It’s no secret that 1st Mariner Bank, another Baltimore-area institution, also suffered from a combination of its own decisions and the economic downturn. It was the largest community bank in Baltimore, but it dipped to an insufficient capital level after relying too heavily on the mortgage business, which tanked in the recession.
1st Mariner has been under a cease and desist order from federal and state regulators since 2009, which requires that it raise capital. It failed to do so, despite numerous attempts, until recently.
First Mariner Bancorp has filed for bankruptcy protection and plans to sell the bank, with an auction in April. The plan is for the winning bidder not only to operate the company, but also to recapitalize it with at least $85 million.
Cecil and 1st Mariner went into the recession with handicaps, said Siegel, and the market conditions certainly didn’t help.
Howard was also affected by the economy. In a release about the bank’s 2009 earnings report, Scully said that a $2.2 million loss that year was attributable to the recession.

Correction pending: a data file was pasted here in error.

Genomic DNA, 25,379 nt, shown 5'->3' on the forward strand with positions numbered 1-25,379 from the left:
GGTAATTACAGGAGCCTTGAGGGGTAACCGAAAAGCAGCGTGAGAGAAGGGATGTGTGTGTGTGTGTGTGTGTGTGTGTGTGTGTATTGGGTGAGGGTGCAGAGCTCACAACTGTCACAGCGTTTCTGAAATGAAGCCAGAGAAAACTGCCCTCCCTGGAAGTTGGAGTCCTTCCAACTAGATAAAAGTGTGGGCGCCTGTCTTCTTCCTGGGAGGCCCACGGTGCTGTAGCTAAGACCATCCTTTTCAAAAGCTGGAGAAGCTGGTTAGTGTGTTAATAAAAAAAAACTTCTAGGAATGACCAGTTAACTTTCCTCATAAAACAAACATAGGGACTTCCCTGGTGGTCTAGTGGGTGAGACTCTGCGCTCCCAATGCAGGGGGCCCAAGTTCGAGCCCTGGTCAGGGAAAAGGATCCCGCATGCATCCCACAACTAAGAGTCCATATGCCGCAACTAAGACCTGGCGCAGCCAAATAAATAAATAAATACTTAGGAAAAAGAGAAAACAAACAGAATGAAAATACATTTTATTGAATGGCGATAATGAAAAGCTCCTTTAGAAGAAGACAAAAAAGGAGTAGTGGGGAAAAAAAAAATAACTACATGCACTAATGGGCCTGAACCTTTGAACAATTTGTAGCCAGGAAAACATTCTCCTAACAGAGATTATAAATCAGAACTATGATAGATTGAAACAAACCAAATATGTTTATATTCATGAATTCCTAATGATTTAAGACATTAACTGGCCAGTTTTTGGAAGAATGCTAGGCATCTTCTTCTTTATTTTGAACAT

But she also said that “problem credits” that created the loss were related to a small number of clients. The next year, the company was back to positive net income.
Scully acknowledged Howard’s age and size advantage during that time — it opened in August 2004, so it was still young when the recession hit.
“They hadn’t built a big enough portfolio of loans to cause problems,” said Cashen.
The company announced in late 2011 that it would make an initial public offering, and in July 2012, it announced that the sale brought in $10.2 million in capital.
Scully said that investors often ask why Howard chose to expand in the Baltimore region rather than flocking to Washington, but she stands by the decision.
“We think that greater Baltimore is a terrific market and one that’s underrated,” she said. “You still have people coming from out-of-state and buying local banks. That speaks to how attractive the market is.”
Howard now has eight branches in Howard, Anne Arundel, Baltimore and Harford counties.
The company is now growing its mortgage business. Some might see that as a risky move in the current climate, said Newcomb, but she has been telling clients that now is an opportune time to jump back in, especially in Central Maryland.
Scully agrees with the onlookers — a combination of lucky timing and deliberate management decisions led to Howard’s current success.
“We’ve just been very blessed,” she said.